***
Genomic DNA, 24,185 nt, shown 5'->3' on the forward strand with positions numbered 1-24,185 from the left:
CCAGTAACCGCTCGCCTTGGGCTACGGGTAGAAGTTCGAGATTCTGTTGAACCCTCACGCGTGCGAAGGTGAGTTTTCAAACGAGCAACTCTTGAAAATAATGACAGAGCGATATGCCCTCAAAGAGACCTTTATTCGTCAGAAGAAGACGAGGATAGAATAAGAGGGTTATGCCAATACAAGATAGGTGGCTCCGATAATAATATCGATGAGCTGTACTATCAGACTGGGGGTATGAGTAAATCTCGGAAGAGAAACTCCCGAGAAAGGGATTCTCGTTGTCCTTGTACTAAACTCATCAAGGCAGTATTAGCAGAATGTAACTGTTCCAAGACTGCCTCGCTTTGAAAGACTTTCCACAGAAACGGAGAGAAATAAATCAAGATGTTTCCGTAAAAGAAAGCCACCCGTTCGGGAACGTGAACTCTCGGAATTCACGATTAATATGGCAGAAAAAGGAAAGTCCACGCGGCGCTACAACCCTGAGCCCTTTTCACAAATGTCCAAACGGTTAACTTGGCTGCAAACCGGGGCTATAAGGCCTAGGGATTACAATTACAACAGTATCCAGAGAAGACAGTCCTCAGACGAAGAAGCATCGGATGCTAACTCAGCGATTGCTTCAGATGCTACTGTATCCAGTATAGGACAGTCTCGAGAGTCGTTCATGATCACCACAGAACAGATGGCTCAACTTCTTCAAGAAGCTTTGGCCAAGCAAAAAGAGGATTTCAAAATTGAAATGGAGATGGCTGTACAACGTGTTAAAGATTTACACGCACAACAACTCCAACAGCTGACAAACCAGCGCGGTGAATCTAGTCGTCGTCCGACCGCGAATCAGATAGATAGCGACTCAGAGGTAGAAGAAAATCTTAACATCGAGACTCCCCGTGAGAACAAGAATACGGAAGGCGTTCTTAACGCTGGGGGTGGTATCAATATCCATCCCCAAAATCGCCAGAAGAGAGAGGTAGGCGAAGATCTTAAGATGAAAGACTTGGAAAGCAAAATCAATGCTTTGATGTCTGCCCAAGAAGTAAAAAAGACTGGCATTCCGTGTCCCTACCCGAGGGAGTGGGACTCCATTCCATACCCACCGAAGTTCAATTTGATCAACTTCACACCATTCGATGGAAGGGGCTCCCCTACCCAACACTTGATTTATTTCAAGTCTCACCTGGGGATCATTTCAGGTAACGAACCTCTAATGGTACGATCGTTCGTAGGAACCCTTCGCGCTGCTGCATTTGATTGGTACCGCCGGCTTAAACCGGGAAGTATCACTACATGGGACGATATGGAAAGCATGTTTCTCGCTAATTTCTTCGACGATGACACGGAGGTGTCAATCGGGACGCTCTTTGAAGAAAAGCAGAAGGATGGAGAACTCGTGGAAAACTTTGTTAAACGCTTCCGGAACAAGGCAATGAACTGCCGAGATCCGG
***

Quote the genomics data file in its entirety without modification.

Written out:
Genomic DNA, 24,185 nt, shown 5'->3' on the forward strand with positions numbered 1-24,185 from the left:
CCAGTAACCGCTCGCCTTGGGCTACGGGTAGAAGTTCGAGATTCTGTTGAACCCTCACGCGTGCGAAGGTGAGTTTTCAAACGAGCAACTCTTGAAAATAATGACAGAGCGATATGCCCTCAAAGAGACCTTTATTCGTCAGAAGAAGACGAGGATAGAATAAGAGGGTTATGCCAATACAAGATAGGTGGCTCCGATAATAATATCGATGAGCTGTACTATCAGACTGGGGGTATGAGTAAATCTCGGAAGAGAAACTCCCGAGAAAGGGATTCTCGTTGTCCTTGTACTAAACTCATCAAGGCAGTATTAGCAGAATGTAACTGTTCCAAGACTGCCTCGCTTTGAAAGACTTTCCACAGAAACGGAGAGAAATAAATCAAGATGTTTCCGTAAAAGAAAGCCACCCGTTCGGGAACGTGAACTCTCGGAATTCACGATTAATATGGCAGAAAAAGGAAAGTCCACGCGGCGCTACAACCCTGAGCCCTTTTCACAAATGTCCAAACGGTTAACTTGGCTGCAAACCGGGGCTATAAGGCCTAGGGATTACAATTACAACAGTATCCAGAGAAGACAGTCCTCAGACGAAGAAGCATCGGATGCTAACTCAGCGATTGCTTCAGATGCTACTGTATCCAGTATAGGACAGTCTCGAGAGTCGTTCATGATCACCACAGAACAGATGGCTCAACTTCTTCAAGAAGCTTTGGCCAAGCAAAAAGAGGATTTCAAAATTGAAATGGAGATGGCTGTACAACGTGTTAAAGATTTACACGCACAACAACTCCAACAGCTGACAAACCAGCGCGGTGAATCTAGTCGTCGTCCGACCGCGAATCAGATAGATAGCGACTCAGAGGTAGAAGAAAATCTTAACATCGAGACTCCCCGTGAGAACAAGAATACGGAAGGCGTTCTTAACGCTGGGGGTGGTATCAATATCCATCCCCAAAATCGCCAGAAGAGAGAGGTAGGCGAAGATCTTAAGATGAAAGACTTGGAAAGCAAAATCAATGCTTTGATGTCTGCCCAAGAAGTAAAAAAGACTGGCATTCCGTGTCCCTACCCGAGGGAGTGGGACTCCATTCCATACCCACCGAAGTTCAATTTGATCAACTTCACACCATTCGATGGAAGGGGCTCCCCTACCCAACACTTGATTTATTTCAAGTCTCACCTGGGGATCATTTCAGGTAACGAACCTCTAATGGTACGATCGTTCGTAGGAACCCTTCGCGCTGCTGCATTTGATTGGTACCGCCGGCTTAAACCGGGAAGTATCACTACATGGGACGATATGGAAAGCATGTTTCTCGCTAATTTCTTCGACGATGACACGGAGGTGTCAATCGGGACGCTCTTTGAAGAAAAGCAGAAGGATGGAGAACTCGTGGAAAACTTTGTTAAACGCTTCCGGAACAAGGCAATGAACTGCCGAGATCCGG